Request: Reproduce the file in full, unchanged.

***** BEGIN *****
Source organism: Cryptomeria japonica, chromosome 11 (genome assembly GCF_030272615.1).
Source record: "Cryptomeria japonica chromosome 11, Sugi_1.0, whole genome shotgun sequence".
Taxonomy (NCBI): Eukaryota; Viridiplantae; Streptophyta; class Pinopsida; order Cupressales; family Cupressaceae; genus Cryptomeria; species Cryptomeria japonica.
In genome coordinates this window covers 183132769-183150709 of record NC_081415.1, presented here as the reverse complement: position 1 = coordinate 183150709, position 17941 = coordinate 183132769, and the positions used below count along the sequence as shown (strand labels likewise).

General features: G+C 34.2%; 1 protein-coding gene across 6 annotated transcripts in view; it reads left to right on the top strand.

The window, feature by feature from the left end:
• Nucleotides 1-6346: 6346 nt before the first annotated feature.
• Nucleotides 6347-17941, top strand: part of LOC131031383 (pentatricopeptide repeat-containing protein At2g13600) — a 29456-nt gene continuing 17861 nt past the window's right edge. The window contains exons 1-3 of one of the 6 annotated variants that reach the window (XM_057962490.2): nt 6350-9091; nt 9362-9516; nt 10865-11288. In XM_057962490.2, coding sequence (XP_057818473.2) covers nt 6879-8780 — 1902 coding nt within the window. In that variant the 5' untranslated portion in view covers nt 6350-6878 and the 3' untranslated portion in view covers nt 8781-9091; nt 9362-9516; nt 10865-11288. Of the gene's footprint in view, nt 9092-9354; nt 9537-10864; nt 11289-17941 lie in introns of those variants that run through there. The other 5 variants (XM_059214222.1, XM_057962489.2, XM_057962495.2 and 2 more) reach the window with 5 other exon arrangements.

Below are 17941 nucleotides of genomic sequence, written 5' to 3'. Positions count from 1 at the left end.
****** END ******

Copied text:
Source organism: Cryptomeria japonica, chromosome 11 (genome assembly GCF_030272615.1).
Source record: "Cryptomeria japonica chromosome 11, Sugi_1.0, whole genome shotgun sequence".
Taxonomy (NCBI): Eukaryota; Viridiplantae; Streptophyta; class Pinopsida; order Cupressales; family Cupressaceae; genus Cryptomeria; species Cryptomeria japonica.
In genome coordinates this window covers 183132769-183150709 of record NC_081415.1, presented here as the reverse complement: position 1 = coordinate 183150709, position 17941 = coordinate 183132769, and the positions used below count along the sequence as shown (strand labels likewise).

General features: G+C 34.2%; 1 protein-coding gene across 6 annotated transcripts in view; it reads left to right on the top strand.

The window, feature by feature from the left end:
• Nucleotides 1-6346: 6346 nt before the first annotated feature.
• Nucleotides 6347-17941, top strand: part of LOC131031383 (pentatricopeptide repeat-containing protein At2g13600) — a 29456-nt gene continuing 17861 nt past the window's right edge. The window contains exons 1-3 of one of the 6 annotated variants that reach the window (XM_057962490.2): nt 6350-9091; nt 9362-9516; nt 10865-11288. In XM_057962490.2, coding sequence (XP_057818473.2) covers nt 6879-8780 — 1902 coding nt within the window. In that variant the 5' untranslated portion in view covers nt 6350-6878 and the 3' untranslated portion in view covers nt 8781-9091; nt 9362-9516; nt 10865-11288. Of the gene's footprint in view, nt 9092-9354; nt 9537-10864; nt 11289-17941 lie in introns of those variants that run through there. The other 5 variants (XM_059214222.1, XM_057962489.2, XM_057962495.2 and 2 more) reach the window with 5 other exon arrangements.

Below are 17941 nucleotides of genomic sequence, written 5' to 3'. Positions count from 1 at the left end.